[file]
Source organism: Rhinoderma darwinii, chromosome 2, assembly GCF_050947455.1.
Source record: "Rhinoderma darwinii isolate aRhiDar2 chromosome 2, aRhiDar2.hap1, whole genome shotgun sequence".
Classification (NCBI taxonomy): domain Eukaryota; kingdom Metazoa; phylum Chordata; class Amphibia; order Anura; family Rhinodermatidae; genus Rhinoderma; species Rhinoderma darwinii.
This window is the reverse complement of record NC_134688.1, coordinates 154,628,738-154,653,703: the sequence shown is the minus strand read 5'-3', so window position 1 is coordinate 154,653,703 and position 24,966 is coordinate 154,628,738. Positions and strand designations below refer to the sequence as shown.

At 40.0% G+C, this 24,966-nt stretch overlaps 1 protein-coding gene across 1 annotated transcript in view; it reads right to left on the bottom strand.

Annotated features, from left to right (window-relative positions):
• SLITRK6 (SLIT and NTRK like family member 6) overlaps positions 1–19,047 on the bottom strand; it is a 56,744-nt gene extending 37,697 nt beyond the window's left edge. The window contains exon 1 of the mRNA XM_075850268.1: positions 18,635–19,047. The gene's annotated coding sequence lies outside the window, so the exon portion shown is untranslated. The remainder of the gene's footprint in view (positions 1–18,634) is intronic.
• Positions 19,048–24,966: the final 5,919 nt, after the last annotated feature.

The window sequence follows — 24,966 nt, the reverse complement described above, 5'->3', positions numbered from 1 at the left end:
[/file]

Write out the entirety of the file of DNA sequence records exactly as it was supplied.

Source organism: Rhinoderma darwinii, chromosome 2, assembly GCF_050947455.1.
Source record: "Rhinoderma darwinii isolate aRhiDar2 chromosome 2, aRhiDar2.hap1, whole genome shotgun sequence".
Classification (NCBI taxonomy): domain Eukaryota; kingdom Metazoa; phylum Chordata; class Amphibia; order Anura; family Rhinodermatidae; genus Rhinoderma; species Rhinoderma darwinii.
This window is the reverse complement of record NC_134688.1, coordinates 154,628,738-154,653,703: the sequence shown is the minus strand read 5'-3', so window position 1 is coordinate 154,653,703 and position 24,966 is coordinate 154,628,738. Positions and strand designations below refer to the sequence as shown.

At 40.0% G+C, this 24,966-nt stretch overlaps 1 protein-coding gene across 1 annotated transcript in view; it reads right to left on the bottom strand.

Annotated features, from left to right (window-relative positions):
• SLITRK6 (SLIT and NTRK like family member 6) overlaps positions 1–19,047 on the bottom strand; it is a 56,744-nt gene extending 37,697 nt beyond the window's left edge. The window contains exon 1 of the mRNA XM_075850268.1: positions 18,635–19,047. The gene's annotated coding sequence lies outside the window, so the exon portion shown is untranslated. The remainder of the gene's footprint in view (positions 1–18,634) is intronic.
• Positions 19,048–24,966: the final 5,919 nt, after the last annotated feature.

The window sequence follows — 24,966 nt, the reverse complement described above, 5'->3', positions numbered from 1 at the left end: